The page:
By PHIL HIGGINS and MARK GREGORY
A new toy—the fidget spinner (photo 1)—has created a craze now popular among people of all ages. It was designed to relieve nervous energy and calm people down. It has been used with much success among those being treated for attention deficit and attention-deficit/hyperactivity disorder and autism. The device has become so popular that it has been banned by some schools for distracting students from their studies while in class.
Since its popularity increased in April 2017, the fidget spinner has been the cause of multiple 911-related responses for persons with their finger stuck in the toy. As first responders, we must have a plan to deal with removing a victim from these types of devices. This article discusses the necessary steps to safely disentangle a victim.
The Fidget Spinner Design
The fidget spinner is composed of a two- or three-pronged clover design made of plastic or metal. Within the center of the device is a ball bearing that allows the toy to spin on a person’s finger. The bearings come in a variety of material such as ceramic, stainless steel, and even chrome. Because of their high-strength characteristics, a typical fire department or emergency medical services (EMS) ring cutter might not be the most suitable tool to use on these rings (photo 2).
The weights or additional bearings on the outside of the device allow it to spin fast and balanced. The problem arises when the finger is lodged in the bearing portion of the fidget spinner and the person is unable to remove it. This creates a new challenge for rescuers. However, if you follow ring removal techniques that have been a part of your rescue plan (along with some variations discussed here), you can remove it successfully.
Some Recent Incidents
Several months ago, a young man required an emergency room visit after a fidget spinner became stuck on his finger. The 15-year-old had been playing with the toy when he became increasingly curious about how it was made, so he decided to take it apart. Once apart, he placed this “ring” on his finger with ease, sliding it on and off his finger for several hours. However, after a few hours, it became stuck on his finger; the finger then started to swell to the point that he could no longer take off the fidget spinner (photo 3).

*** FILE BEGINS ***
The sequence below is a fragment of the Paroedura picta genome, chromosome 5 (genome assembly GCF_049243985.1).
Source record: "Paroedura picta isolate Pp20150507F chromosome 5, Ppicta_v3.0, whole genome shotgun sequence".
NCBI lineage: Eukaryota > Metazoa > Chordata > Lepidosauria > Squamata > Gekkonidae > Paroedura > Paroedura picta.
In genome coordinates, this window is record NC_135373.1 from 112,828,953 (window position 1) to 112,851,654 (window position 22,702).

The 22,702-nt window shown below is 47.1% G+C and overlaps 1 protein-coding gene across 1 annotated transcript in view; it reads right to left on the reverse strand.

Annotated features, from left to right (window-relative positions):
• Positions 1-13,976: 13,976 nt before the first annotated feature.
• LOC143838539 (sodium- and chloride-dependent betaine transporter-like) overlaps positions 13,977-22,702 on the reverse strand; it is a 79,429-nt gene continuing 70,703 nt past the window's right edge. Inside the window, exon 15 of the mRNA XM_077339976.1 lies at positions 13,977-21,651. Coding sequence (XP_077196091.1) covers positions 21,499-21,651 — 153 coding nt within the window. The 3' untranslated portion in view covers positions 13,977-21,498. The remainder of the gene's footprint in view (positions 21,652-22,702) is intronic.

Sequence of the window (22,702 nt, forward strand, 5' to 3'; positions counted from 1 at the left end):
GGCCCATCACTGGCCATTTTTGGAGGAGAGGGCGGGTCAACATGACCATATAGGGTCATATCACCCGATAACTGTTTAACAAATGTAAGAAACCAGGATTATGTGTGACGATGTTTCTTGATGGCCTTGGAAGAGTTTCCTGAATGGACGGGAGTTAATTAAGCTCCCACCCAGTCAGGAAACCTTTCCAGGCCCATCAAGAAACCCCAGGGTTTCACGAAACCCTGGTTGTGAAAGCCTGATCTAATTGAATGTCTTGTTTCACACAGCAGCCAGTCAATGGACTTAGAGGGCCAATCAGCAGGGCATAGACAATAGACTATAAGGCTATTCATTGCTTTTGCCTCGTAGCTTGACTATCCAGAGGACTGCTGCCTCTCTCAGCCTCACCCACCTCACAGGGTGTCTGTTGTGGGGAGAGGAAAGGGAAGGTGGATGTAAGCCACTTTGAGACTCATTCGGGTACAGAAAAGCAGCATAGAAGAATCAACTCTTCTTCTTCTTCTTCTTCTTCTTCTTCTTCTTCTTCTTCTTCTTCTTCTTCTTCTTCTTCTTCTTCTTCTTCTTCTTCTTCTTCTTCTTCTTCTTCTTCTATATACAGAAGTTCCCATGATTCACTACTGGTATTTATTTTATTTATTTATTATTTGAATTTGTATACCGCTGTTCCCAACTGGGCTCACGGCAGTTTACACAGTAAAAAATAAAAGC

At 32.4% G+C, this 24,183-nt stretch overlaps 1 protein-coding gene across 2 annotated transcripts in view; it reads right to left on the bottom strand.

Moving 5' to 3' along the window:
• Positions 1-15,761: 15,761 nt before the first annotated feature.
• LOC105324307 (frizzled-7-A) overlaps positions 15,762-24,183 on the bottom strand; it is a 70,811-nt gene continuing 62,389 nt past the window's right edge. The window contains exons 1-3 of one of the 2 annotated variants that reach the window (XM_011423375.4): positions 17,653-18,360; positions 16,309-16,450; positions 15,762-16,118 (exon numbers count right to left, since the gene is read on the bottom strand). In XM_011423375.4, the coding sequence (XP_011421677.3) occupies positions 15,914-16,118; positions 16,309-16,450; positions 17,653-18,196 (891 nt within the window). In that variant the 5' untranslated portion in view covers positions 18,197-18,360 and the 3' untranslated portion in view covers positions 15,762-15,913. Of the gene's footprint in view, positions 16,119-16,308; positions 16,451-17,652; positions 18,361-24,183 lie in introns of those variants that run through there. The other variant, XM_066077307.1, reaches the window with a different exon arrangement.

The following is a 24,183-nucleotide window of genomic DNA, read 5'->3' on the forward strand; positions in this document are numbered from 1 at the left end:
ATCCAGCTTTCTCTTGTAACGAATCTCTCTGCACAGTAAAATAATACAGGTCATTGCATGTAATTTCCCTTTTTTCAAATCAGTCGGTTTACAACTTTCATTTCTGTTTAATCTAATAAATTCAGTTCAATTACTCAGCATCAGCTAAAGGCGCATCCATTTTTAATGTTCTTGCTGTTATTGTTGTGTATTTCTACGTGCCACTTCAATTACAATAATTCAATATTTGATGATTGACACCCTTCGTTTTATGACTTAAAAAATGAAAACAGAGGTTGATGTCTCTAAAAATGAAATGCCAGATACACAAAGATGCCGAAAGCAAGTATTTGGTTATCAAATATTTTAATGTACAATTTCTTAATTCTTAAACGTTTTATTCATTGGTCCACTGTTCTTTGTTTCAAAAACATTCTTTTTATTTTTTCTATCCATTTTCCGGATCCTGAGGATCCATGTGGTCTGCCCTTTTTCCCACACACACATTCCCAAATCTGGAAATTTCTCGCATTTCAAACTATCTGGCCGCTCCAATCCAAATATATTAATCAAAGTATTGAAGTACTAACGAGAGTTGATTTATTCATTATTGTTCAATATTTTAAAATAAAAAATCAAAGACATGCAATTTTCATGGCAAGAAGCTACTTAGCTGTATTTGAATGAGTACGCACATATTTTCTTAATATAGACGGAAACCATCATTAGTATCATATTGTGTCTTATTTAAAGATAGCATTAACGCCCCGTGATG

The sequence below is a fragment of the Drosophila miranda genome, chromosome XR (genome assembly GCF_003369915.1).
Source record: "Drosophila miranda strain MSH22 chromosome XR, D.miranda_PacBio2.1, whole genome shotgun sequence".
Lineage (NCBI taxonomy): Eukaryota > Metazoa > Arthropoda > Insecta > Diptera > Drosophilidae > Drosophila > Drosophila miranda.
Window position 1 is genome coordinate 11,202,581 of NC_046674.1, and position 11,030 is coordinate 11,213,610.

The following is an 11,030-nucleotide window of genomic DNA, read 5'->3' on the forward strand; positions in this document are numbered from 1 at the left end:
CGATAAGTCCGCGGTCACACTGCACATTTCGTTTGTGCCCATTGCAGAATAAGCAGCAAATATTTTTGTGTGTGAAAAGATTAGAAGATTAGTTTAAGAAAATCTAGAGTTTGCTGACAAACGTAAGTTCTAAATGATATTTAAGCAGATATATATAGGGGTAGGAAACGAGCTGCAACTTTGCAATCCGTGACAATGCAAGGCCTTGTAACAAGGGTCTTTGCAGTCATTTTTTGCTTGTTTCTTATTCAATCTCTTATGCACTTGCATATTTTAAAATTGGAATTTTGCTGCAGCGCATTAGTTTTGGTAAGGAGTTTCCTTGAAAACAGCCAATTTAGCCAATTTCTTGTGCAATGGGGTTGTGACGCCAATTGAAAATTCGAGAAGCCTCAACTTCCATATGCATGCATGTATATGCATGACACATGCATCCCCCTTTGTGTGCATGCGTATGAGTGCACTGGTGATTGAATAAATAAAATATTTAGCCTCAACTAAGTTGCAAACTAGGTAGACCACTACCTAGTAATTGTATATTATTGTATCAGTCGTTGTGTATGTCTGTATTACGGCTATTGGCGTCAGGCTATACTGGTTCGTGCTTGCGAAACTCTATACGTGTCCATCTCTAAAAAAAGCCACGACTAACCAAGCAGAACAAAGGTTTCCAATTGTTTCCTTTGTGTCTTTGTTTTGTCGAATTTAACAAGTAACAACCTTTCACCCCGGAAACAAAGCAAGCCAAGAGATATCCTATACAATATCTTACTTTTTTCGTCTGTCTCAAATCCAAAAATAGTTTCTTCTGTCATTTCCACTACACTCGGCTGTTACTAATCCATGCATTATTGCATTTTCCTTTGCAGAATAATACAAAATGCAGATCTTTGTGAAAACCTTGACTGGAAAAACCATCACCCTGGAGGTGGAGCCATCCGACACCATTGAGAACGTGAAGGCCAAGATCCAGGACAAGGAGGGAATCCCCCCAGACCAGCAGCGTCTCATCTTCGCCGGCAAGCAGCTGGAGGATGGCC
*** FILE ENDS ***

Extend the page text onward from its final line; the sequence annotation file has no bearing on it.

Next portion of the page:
After hours of attempting to decrease the swelling with ice, his mother decided to bring her son to a local fire station, hoping fire personnel would be able to remove the “ring.” After approximately an hour, personnel decided to bring him to a local hospital.
At the hospital, the emergency room staff attempted a “ring” removal using multiple tools including ring cutters, bolt cutters, and grinding tools, but nothing seemed to work. During the removal attempts, medical staff also provided intravenous medications to sedate the patient and assist with pain management. After hours of work with little success, the victim was eventually transferred to a children’s hospital where, in its operating room, doctors attempted to remove the ring with everything they had. The use of a torch was even discussed as a final option but was later dismissed because the doctors feared additional damage to the victim’s finger and hand.
In another incident, a teenager entered a fire station needing assistance to remove a “ring” stuck on his swollen finger. When personnel questioned the young man, he stated that he was a skateboarder and that the ring was a titanium bearing from the interior of a skateboard wheel. The bearing consisted of an inner and outer race, a retainer, several round balls (ball bearings), and a shield (photo 4). The teenager decided to take the bearing apart and place one of the races around his finger to wear as a ring. After an unknown amount of time, his finger became infected; it then swelled to the point where he could no longer take off the ring.
The public as well as the medical community (i.e., doctor’s office, urgent care facilities, and hospitals) call on the fire service to handle these types of incidents. You must devise a step-by-step plan beforehand that will help handle these incidents. Tool familiarity is critical for a successful operation. Some of our “go-to” tools will not work on some of these metals.
Always attempt to keep the individual calm; explaining the process and telling the victims how certain tools sound can calm them down considerably. At the same time, formulate your action plan as to how you are going to remove the ring. This should become second nature with previous training on this type of incident. Converse casually with the wearer and discuss the type of ring you are now dealing with. Is this ring made of a soft or hard metal, and is it corroding? How long has the ring been on the finger, and how long has the finger been swollen and painful? What is the value or significance of the ring? Perhaps, it may just be the ball bearings from a fidget spinner. Submerse the victim’s hand in a bowl of ice water to reduce the swelling of the finger and numb the affected area. Next, attempt the removal by the doing the following: